This week, UK teenagers have received their A-level results. These are the exams that mark the end of secondary school, usually used as a basis for university admission. As always there has been a debate about whether educational standards have slipped, with the more traditional media saying how easy kids have it today and the kids complaining that hey, they worked for those results!
This year's record pass rates have intensified the argument, boosted by a new top grade, A*, a step above A. An A, we are told, is too easy to get these days, so rather than discourage the kids by making it harder we simply redefine it as what used to be a B.
I hate having to make the argument that educational standards have slipped, mainly because of the bedfellows I gain by making it. But a couple of things in the last couple of days have made me think about it.
C is still in touch with one or two of our lecturers from our university days. Makes sense, he's still an electronic engineer by trade while my hold on that profession is tenuous. One of them shared a tale with him recently of a student with a good A level maths result who had never heard of long division. Now engineering maths is difficult, I for one was crap at it. But long division? That's primary school stuff!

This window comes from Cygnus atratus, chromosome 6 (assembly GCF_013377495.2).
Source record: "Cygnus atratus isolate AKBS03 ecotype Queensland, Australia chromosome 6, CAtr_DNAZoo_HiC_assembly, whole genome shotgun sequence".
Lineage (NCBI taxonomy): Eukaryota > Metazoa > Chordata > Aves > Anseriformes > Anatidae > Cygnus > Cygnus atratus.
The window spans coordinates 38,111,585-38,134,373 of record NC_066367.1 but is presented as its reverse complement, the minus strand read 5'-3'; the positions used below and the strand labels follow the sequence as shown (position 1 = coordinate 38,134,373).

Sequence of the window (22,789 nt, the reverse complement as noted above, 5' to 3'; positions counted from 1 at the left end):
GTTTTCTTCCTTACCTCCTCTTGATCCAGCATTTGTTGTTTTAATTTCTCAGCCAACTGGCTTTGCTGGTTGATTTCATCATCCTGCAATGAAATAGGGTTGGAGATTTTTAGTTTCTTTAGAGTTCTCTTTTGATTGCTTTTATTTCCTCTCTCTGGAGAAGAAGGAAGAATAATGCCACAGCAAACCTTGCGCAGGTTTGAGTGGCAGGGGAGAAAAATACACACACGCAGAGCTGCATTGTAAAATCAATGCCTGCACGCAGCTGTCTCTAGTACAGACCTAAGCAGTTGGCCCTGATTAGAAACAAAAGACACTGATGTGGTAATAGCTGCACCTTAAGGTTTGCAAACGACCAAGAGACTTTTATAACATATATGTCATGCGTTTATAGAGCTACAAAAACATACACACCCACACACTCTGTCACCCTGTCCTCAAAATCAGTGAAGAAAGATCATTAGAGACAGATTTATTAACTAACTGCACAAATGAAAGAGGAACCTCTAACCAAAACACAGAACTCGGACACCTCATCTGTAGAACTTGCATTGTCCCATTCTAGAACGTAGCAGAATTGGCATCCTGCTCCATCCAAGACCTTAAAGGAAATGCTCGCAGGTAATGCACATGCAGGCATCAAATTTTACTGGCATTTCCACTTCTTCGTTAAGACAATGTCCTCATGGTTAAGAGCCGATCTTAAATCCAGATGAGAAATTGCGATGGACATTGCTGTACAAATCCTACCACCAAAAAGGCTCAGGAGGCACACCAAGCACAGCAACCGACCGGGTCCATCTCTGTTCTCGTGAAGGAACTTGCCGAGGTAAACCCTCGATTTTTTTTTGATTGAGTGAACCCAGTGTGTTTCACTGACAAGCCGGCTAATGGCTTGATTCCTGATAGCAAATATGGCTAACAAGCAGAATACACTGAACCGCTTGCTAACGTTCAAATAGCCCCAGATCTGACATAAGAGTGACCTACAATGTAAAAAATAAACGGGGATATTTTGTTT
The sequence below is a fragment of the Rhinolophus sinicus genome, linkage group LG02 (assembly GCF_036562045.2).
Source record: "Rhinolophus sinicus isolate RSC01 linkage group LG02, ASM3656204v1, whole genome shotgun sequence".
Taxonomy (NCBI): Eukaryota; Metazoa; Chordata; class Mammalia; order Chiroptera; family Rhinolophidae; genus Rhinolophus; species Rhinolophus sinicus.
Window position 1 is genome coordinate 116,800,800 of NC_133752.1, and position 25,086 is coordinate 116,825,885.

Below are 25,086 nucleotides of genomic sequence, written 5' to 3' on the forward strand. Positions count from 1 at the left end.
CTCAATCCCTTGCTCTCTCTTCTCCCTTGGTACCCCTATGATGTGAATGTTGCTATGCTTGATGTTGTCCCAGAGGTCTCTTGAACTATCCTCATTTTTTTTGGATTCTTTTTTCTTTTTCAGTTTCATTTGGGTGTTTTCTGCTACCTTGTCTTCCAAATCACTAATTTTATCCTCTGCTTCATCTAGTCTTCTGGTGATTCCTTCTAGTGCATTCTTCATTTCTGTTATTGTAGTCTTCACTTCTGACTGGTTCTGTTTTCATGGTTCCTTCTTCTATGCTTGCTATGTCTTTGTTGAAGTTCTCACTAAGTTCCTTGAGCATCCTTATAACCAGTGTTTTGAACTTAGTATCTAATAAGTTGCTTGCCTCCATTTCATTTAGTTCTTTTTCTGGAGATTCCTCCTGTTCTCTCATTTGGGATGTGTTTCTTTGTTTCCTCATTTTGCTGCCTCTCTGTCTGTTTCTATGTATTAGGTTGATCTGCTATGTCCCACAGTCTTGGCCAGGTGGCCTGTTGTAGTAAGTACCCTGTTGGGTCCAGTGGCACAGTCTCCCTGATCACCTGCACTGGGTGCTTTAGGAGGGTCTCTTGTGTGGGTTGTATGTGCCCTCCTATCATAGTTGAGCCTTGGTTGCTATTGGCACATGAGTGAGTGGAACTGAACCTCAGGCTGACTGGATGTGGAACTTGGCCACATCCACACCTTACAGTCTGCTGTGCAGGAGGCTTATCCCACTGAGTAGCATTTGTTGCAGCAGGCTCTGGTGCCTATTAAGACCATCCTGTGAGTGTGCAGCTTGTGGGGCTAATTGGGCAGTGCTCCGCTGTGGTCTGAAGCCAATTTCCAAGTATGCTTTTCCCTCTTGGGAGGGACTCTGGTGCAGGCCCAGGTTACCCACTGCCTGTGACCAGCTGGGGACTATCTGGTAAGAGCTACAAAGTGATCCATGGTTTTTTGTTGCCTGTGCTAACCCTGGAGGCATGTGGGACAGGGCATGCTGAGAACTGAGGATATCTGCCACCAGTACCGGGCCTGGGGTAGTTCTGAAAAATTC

The other incident happened yesterday. I had to explain latitude and longitude to my young colleague for a Google Maps mashup we are working on. I also had to explain the trivially simple algorithm for selecting the points which lie within a bounding box. You define the box as anything between X1 and X2, and between Y1 and Y2, then step through your points and discard those that don't meet those criteria. He's not in any way thick and he holds a recent computer science degree from a respected institution. He'd just never been taught any of this, something I would imagine to be pretty basic stuff, general knowledge even.
Back in my day of course it was different... :)
Well, yes, it was different. We weren't short changed to the same extent in the way we were educated, and then we didn't have to suffer the ritual denunciation of our efforts when they didn't meet an imagined standard over which we had no control.
I always thought being a teenager in the 1980s was a spectacularly awful experience. I can't believe it, I've just found a reason to value my Eighties youth!